About Administration Of Trusts
At the death of a settlor (the person who created a trust), trust assets must be valued, tax returns must be filed, assets must be allocated to the proper accounts or subtrusts, appropriate books (records) must be established so that the income and principal receipts of each trust that has become irrevocable can be recorded accurately, and investments must be more carefully made because the trustees are now responsible to all of the trust’s beneficiaries, even if they are not yet born or identified.
Often the terms of the trust require specific allocation of certain assets to specified beneficiaries or trusts, as, for example, all of the stock in a family business to those children involved in the business; or will charge a beneficiary’s share with loans previously made to that beneficiary or with prior gifts, etc. Obviously, the terms of the trust must be examined carefully to see that all of the settlors’ directions are carried out.
If there are continuing trusts for children or grandchildren, these trusts may be separate trusts (i.e., separate tax entities each requiring its own tax returns) or separate shares (i.e., one trust with varying interests requiring only one tax return). Normally, the trust document will specify that separate trusts are to be used as they are usually most advantageous from an income tax standpoint.
The need to be familiar with and understand the terms of each trust cannot be overemphasized.
What Is A Trust?
A trust is a legal relationship involving three separate roles. A settlor will establish the trust usually with a written trust agreement and transfer property into the trust. The trustee is the person who holds the property transferred into the trust. The trustee holds the trust property for the benefit of the beneficiaries. An individual may fulfill more than one of these three roles at a time. For example, the settlor of a revocable living trust will generally be the trustee and beneficiary of that trust during their lifetime.
How Does A Trust Avoid Probate?
The assets transferred into a trust avoid the probate process upon the settlor’s death because the trust and not the settlor individually owns the trust assets. The assets of the trust can be managed without court supervision upon the death of the settlor, which generally results in a quicker and less expensive administration.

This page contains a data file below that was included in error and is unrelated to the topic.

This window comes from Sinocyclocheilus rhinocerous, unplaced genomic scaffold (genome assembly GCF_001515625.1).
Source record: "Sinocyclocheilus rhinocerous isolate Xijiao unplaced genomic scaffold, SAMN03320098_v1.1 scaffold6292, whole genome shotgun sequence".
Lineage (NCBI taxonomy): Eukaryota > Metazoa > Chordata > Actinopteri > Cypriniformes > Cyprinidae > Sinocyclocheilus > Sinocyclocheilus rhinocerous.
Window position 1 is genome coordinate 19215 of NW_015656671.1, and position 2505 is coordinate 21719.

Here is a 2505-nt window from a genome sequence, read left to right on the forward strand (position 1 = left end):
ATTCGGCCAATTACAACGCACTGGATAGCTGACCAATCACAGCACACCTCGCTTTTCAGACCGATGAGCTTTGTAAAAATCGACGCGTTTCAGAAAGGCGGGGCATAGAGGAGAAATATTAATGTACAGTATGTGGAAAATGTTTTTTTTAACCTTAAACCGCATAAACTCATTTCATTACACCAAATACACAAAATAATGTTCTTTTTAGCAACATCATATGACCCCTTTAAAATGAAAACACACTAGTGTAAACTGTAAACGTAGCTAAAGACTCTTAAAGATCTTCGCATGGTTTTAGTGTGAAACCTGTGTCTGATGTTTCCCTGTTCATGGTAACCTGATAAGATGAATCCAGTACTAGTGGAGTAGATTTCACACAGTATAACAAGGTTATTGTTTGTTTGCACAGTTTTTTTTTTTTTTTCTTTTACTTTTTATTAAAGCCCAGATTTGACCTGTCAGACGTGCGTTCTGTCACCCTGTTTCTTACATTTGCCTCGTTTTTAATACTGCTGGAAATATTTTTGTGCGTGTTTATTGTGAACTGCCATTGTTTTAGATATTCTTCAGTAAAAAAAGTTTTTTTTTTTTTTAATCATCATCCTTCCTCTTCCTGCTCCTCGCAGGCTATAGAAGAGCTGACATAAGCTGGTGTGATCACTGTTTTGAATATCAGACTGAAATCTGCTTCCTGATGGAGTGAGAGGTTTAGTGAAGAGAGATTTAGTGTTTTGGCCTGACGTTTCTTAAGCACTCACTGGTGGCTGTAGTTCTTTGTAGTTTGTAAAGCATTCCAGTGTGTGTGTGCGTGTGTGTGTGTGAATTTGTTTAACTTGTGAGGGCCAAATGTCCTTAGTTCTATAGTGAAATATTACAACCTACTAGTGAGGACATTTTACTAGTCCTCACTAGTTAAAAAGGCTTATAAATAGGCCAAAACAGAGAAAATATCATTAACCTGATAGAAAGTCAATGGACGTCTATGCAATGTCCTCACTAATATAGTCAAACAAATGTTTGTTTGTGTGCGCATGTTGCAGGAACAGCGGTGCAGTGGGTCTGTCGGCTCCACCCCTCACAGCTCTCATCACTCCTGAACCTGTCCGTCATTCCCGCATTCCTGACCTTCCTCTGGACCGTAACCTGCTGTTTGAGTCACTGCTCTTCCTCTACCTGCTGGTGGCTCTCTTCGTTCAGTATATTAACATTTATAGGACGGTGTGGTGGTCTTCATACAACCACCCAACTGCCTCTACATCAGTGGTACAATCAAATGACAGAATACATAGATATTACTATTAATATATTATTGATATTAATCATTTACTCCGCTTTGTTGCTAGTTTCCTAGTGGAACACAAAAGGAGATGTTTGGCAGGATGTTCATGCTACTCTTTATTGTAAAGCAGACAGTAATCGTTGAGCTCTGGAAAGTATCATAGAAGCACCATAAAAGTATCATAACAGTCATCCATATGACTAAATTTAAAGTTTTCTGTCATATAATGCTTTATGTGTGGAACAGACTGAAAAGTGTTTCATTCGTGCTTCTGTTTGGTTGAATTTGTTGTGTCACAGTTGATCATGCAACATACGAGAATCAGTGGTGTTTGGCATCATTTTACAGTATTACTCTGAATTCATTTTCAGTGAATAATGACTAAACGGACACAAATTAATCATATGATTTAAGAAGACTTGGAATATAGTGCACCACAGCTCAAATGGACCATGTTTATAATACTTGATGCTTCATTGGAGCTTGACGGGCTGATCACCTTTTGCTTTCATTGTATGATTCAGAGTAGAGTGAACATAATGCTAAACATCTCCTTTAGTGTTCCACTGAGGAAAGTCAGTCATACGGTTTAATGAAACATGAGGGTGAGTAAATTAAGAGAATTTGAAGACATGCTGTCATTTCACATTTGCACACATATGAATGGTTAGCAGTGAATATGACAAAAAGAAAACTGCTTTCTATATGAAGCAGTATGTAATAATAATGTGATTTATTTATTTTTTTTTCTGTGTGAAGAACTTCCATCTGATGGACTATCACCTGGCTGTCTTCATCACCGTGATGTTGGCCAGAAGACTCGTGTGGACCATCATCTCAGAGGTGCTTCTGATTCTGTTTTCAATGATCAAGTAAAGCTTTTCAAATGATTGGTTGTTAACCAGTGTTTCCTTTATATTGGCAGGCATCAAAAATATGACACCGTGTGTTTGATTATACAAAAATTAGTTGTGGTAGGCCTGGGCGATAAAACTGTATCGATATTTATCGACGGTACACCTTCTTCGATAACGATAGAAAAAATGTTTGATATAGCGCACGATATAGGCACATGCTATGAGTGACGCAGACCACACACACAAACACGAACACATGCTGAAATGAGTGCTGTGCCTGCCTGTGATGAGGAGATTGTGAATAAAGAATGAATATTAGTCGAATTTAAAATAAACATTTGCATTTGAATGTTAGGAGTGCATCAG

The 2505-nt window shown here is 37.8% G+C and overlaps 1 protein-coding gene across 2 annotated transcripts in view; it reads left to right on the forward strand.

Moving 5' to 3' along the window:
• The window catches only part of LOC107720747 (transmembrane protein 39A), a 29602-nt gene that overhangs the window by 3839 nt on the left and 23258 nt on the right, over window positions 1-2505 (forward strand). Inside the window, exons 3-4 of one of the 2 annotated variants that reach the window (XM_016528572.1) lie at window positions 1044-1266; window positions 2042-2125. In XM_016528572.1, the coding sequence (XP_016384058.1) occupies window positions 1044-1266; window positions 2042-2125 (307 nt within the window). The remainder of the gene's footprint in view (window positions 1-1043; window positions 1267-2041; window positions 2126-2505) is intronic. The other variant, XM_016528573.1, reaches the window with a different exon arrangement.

Does Trust Administration Involve A Court?
Court involvement may occur if a probate is necessary as a result of the settlor failing to transfer all of their assets to the trust prior to their death. Probate is required when the settlor dies owning assets in excess of $150,000 (and indexed for inflation) in their name. The court may also become involved if there is a dispute regarding the validity of the trust or the proper administration of the trust. The trustee may also request the court’s approval of a trustee decision if they are uncertain whether or not to take a certain action.
How Does A Trust Operate?
The successor trustee steps into the trustee role upon the death of the settlor, who is usually the initial trustee. The successor trustee will continue to operate the trust and utilize it to manage and distribute the trust assets.
When Are The Assets Distributed From A Trust?
The personal property may generally be distributed shortly after death in a more informal manner if all beneficiaries are in agreement. It is possible to make preliminary distributions from the trust after the assets and debts of the trust have been properly identified and the trust property has been gathered. The majority of the trust property can be distributed once all expenses have been paid and the tax returns prepared. Generally, an amount sufficient to cover the taxes and final professional fees will be retained and the balance distributed after these final payments.
What Is The Job Of A Trustee?
The trustee must collect all property belonging to the trust, identify and pay all obligations of the settlor, manage the trust property, file tax returns and finally distribute the trust property to the beneficiaries. The trustee is a fiduciary and must exercise at least ordinary business ability to avoid legal challenges along the way and must comply with the prudent investor rule in the management of the trust assets.
What Information Are Trust Beneficiaries Entitled To Receive?
The trustee must inform the beneficiaries of the existence of the trust and make them reasonably informed of the trust’s administration. The trustee must also provide an accounting and report of the trust at least annually and upon the termination of the trust or change in trustee unless the accounting requirements are waived. The trustee must keep accurate records of every trust transaction and be prepared to produce an accounting even if the requirement is waived.
Does A Trust Have To Pay Taxes?
The trustee must obtain a Taxpayer Identification Number for the trust upon the death of the settlor. The trust becomes a separate taxable entity at this time and the trust assets must be transferred into accounts associated with the trust’s Taxpayer Identification Number. The trustee must file the federal and state estate tax returns if required. The trustee must also file the settlor’s final individual income tax return and a separate income tax return for the trust.